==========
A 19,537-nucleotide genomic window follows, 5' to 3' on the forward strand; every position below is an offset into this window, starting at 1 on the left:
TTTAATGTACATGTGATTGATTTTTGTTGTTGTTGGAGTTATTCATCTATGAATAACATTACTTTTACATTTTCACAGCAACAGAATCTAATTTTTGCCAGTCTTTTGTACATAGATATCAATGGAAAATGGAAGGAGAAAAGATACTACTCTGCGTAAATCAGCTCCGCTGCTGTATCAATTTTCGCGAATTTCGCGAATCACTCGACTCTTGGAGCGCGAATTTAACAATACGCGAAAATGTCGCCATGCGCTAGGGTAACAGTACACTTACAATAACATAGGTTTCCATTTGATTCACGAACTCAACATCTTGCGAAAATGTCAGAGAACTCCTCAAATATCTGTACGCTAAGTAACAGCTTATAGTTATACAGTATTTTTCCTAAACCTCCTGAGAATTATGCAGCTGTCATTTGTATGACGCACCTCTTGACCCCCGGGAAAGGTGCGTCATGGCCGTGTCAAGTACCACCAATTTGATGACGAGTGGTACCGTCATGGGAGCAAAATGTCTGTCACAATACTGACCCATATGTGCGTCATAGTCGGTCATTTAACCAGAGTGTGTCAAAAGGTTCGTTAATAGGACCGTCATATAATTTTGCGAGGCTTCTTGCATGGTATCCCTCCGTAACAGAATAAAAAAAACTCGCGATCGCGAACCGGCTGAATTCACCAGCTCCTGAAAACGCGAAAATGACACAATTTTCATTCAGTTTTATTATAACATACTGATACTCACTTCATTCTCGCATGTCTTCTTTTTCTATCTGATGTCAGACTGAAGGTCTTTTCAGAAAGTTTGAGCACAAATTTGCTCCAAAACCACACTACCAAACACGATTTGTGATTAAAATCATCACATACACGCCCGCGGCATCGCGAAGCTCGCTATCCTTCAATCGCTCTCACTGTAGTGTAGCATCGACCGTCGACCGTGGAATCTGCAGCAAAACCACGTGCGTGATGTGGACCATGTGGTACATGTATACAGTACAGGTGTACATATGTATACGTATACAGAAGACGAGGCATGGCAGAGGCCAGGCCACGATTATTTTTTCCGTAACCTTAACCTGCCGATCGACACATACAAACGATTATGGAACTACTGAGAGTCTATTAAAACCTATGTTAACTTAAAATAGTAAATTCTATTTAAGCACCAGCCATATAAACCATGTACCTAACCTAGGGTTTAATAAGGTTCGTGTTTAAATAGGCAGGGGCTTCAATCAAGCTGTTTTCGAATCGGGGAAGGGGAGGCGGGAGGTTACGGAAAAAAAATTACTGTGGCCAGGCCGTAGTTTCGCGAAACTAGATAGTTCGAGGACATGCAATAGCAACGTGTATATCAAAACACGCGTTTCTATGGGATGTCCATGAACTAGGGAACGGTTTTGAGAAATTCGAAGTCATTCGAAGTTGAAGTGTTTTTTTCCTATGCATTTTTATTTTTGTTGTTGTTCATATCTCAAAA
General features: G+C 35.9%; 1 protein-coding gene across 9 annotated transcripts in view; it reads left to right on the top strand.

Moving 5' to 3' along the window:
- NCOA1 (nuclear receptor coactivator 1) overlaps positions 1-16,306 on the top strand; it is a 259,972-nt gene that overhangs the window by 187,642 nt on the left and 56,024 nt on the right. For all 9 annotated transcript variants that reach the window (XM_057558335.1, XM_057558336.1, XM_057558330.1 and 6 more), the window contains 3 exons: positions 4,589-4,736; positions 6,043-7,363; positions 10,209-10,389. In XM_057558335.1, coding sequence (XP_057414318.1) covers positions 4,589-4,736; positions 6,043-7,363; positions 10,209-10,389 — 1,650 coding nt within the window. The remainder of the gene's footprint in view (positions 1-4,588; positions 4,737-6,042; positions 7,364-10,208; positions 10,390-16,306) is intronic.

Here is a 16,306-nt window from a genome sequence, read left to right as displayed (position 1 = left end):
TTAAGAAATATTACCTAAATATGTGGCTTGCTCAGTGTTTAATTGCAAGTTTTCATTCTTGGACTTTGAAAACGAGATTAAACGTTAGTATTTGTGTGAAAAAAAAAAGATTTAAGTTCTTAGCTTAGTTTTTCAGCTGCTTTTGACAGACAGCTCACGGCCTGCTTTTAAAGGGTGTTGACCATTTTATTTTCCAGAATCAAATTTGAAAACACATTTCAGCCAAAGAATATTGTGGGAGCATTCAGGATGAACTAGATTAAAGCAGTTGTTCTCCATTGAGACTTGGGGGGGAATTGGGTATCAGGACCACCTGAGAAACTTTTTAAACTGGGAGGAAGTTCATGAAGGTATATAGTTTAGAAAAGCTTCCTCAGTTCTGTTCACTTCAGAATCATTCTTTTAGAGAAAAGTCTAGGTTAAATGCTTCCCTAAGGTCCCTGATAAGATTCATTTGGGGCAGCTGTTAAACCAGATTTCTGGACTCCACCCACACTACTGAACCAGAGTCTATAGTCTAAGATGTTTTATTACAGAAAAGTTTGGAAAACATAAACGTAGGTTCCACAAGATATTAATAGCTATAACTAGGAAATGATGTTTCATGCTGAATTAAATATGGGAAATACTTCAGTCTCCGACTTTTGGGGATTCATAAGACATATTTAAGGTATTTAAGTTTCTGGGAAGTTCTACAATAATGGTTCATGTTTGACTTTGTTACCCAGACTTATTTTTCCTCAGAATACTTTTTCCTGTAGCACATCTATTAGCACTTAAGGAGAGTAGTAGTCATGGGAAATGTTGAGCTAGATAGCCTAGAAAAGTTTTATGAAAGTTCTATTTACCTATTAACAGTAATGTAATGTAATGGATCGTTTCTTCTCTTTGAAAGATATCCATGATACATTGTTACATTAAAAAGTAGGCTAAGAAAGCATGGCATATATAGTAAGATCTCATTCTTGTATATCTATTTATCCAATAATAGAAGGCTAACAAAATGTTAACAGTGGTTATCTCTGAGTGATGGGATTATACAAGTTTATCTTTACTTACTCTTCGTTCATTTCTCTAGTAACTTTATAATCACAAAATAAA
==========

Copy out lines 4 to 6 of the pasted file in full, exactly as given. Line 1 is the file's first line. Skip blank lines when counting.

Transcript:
Moving 5' to 3' along the window:
- NCOA1 (nuclear receptor coactivator 1) overlaps positions 1-16,306 on the top strand; it is a 259,972-nt gene that overhangs the window by 187,642 nt on the left and 56,024 nt on the right. For all 9 annotated transcript variants that reach the window (XM_057558335.1, XM_057558336.1, XM_057558330.1 and 6 more), the window contains 3 exons: positions 4,589-4,736; positions 6,043-7,363; positions 10,209-10,389. In XM_057558335.1, coding sequence (XP_057414318.1) covers positions 4,589-4,736; positions 6,043-7,363; positions 10,209-10,389 — 1,650 coding nt within the window. The remainder of the gene's footprint in view (positions 1-4,588; positions 4,737-6,042; positions 7,364-10,208; positions 10,390-16,306) is intronic.

Here is a 16,306-nt window from a genome sequence, read left to right as displayed (position 1 = left end):